Advanced Automatic Differentiation in JAX#

Open in Colab Open in Kaggle

Authors: Vlatimir Mikulik & Matteo Hessel

Computing gradients is a critical part of modern machine learning methods. This section considers a few advanced topics in the areas of automatic differentiation as it relates to modern machine learning.

While understanding how automatic differentiation works under the hood isn’t crucial for using JAX in most contexts, we encourage the reader to check out this quite accessible video to get a deeper sense of what’s going on.

The Autodiff Cookbook is a more advanced and more detailed explanation of how these ideas are implemented in the JAX backend. It’s not necessary to understand this to do most things in JAX. However, some features (like defining custom derivatives) depend on understanding this, so it’s worth knowing this explanation exists if you ever need to use them.

Higher-order derivatives#

JAX’s autodiff makes it easy to compute higher-order derivatives, because the functions that compute derivatives are themselves differentiable. Thus, higher-order derivatives are as easy as stacking transformations.

We illustrate this in the single-variable case:

The derivative of \(f(x) = x^3 + 2x^2 - 3x + 1\) can be computed as:

import jax

f = lambda x: x**3 + 2*x**2 - 3*x + 1

dfdx = jax.grad(f)

The higher-order derivatives of \(f\) are:

\[\begin{split} \begin{array}{l} f'(x) = 3x^2 + 4x -3\\ f''(x) = 6x + 4\\ f'''(x) = 6\\ f^{iv}(x) = 0 \end{array} \end{split}\]

Computing any of these in JAX is as easy as chaining the grad function:

d2fdx = jax.grad(dfdx)
d3fdx = jax.grad(d2fdx)
d4fdx = jax.grad(d3fdx)

Evaluating the above in \(x=1\) would give us:

\[\begin{split} \begin{array}{l} f'(1) = 4\\ f''(1) = 10\\ f'''(1) = 6\\ f^{iv}(1) = 0 \end{array} \end{split}\]

Using JAX:


In the multivariable case, higher-order derivatives are more complicated. The second-order derivative of a function is represented by its Hessian matrix, defined according to

\[(\mathbf{H}f)_{i,j} = \frac{\partial^2 f}{\partial_i\partial_j}.\]

The Hessian of a real-valued function of several variables, \(f: \mathbb R^n\to\mathbb R\), can be identified with the Jacobian of its gradient. JAX provides two transformations for computing the Jacobian of a function, jax.jacfwd and jax.jacrev, corresponding to forward- and reverse-mode autodiff. They give the same answer, but one can be more efficient than the other in different circumstances – see the video about autodiff linked above for an explanation.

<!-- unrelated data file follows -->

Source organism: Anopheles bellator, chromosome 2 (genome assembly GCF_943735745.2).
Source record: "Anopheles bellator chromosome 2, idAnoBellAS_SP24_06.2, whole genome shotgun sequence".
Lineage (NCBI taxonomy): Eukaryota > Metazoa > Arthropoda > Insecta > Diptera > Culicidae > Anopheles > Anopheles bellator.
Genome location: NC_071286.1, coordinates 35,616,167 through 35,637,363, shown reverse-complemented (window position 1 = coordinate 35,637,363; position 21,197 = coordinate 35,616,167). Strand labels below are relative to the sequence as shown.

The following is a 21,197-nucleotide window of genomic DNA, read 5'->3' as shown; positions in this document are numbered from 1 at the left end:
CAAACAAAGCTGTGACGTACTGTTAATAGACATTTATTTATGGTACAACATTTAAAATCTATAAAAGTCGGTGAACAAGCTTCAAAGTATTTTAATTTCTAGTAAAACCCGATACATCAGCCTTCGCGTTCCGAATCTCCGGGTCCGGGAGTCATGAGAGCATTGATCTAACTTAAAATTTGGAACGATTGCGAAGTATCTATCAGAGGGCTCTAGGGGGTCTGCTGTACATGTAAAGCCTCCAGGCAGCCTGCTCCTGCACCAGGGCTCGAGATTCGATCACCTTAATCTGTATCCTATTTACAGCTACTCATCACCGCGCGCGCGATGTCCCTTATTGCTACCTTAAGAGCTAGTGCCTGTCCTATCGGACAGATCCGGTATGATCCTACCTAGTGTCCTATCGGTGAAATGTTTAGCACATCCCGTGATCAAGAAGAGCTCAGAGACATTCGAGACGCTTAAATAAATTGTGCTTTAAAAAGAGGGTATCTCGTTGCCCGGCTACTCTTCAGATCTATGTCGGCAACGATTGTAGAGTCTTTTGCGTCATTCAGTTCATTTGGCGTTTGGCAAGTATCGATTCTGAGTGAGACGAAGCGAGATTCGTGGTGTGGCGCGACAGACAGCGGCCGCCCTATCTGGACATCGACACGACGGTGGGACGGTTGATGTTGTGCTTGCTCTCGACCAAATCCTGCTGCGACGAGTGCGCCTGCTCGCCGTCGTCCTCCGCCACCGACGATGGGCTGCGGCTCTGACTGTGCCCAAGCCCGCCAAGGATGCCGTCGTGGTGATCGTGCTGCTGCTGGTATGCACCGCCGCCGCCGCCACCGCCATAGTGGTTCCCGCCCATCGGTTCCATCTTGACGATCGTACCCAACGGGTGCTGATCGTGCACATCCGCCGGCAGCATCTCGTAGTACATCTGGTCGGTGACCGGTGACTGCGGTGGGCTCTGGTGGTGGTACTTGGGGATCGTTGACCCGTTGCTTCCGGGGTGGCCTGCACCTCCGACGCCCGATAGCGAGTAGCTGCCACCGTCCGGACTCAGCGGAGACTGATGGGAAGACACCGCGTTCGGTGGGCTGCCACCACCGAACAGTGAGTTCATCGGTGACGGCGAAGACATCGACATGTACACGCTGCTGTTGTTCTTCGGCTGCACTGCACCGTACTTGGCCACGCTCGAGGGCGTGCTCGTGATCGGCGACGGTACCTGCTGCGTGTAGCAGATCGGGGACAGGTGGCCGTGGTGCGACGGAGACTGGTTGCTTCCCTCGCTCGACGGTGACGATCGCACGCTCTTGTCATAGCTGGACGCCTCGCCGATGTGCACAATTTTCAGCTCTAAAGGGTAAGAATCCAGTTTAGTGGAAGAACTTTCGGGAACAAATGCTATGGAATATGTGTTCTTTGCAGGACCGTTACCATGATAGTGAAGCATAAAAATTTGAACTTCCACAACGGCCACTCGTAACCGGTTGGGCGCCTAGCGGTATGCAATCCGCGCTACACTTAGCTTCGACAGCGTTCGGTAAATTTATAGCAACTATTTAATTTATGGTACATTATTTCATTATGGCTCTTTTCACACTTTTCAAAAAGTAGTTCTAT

def hessian(f):
  return jax.jacfwd(jax.grad(f))

Let’s double check this is correct on the dot-product \(f: \mathbf{x} \mapsto \mathbf{x} ^\top \mathbf{x}\).

if \(i=j\), \(\frac{\partial^2 f}{\partial_i\partial_j}(\mathbf{x}) = 2\). Otherwise, \(\frac{\partial^2 f}{\partial_i\partial_j}(\mathbf{x}) = 0\).

import jax.numpy as jnp

def f(x):
  return, x)

hessian(f)(jnp.array([1., 2., 3.]))
Array([[2., 0., 0.],
       [0., 2., 0.],
       [0., 0., 2.]], dtype=float32)

Often, however, we aren’t interested in computing the full Hessian itself, and doing so can be very inefficient. The Autodiff Cookbook explains some tricks, like the Hessian-vector product, that allow to use it without materialising the whole matrix.

If you plan to work with higher-order derivatives in JAX, we strongly recommend reading the Autodiff Cookbook.

Higher order optimization#

Some meta-learning techniques, such as Model-Agnostic Meta-Learning (MAML), require differentiating through gradient updates. In other frameworks this can be quite cumbersome, but in JAX it’s much easier:

def meta_loss_fn(params, data):
  """Computes the loss after one step of SGD."""
  grads = jax.grad(loss_fn)(params, data)
  return loss_fn(params - lr * grads, data)

meta_grads = jax.grad(meta_loss_fn)(params, data)

Stopping gradients#

Auto-diff enables automatic computation of the gradient of a function with respect to its inputs. Sometimes, however, we might want some additional control: for instance, we might want to avoid back-propagating gradients through some subset of the computational graph.

Consider for instance the TD(0) (temporal difference) reinforcement learning update. This is used to learn to estimate the value of a state in an environment from experience of interacting with the environment. Let’s assume the value estimate \(v_{\theta}(s_{t-1}\)) in a state \(s_{t-1}\) is parameterised by a linear function.

# Value function and initial parameters
value_fn = lambda theta, state:, state)
theta = jnp.array([0.1, -0.1, 0.])

Consider a transition from a state \(s_{t-1}\) to a state \(s_t\) during which we observed the reward \(r_t\)

# An example transition.
s_tm1 = jnp.array([1., 2., -1.])
r_t = jnp.array(1.)
s_t = jnp.array([2., 1., 0.])

The TD(0) update to the network parameters is:

\[ \Delta \theta = (r_t + v_{\theta}(s_t) - v_{\theta}(s_{t-1})) \nabla v_{\theta}(s_{t-1}) \]

This update is not the gradient of any loss function.

However, it can be written as the gradient of the pseudo loss function

\[ L(\theta) = - \frac{1}{2} [r_t + v_{\theta}(s_t) - v_{\theta}(s_{t-1})]^2 \]

if the dependency of the target \(r_t + v_{\theta}(s_t)\) on the parameter \(\theta\) is ignored.

How can we implement this in JAX? If we write the pseudo loss naively we get:

def td_loss(theta, s_tm1, r_t, s_t):
  v_tm1 = value_fn(theta, s_tm1)
  target = r_t + value_fn(theta, s_t)
  return -0.5 * ((target - v_tm1) ** 2)

td_update = jax.grad(td_loss)
delta_theta = td_update(theta, s_tm1, r_t, s_t)

Array([ -1.2, 1.2,  -1.2], dtype=float32)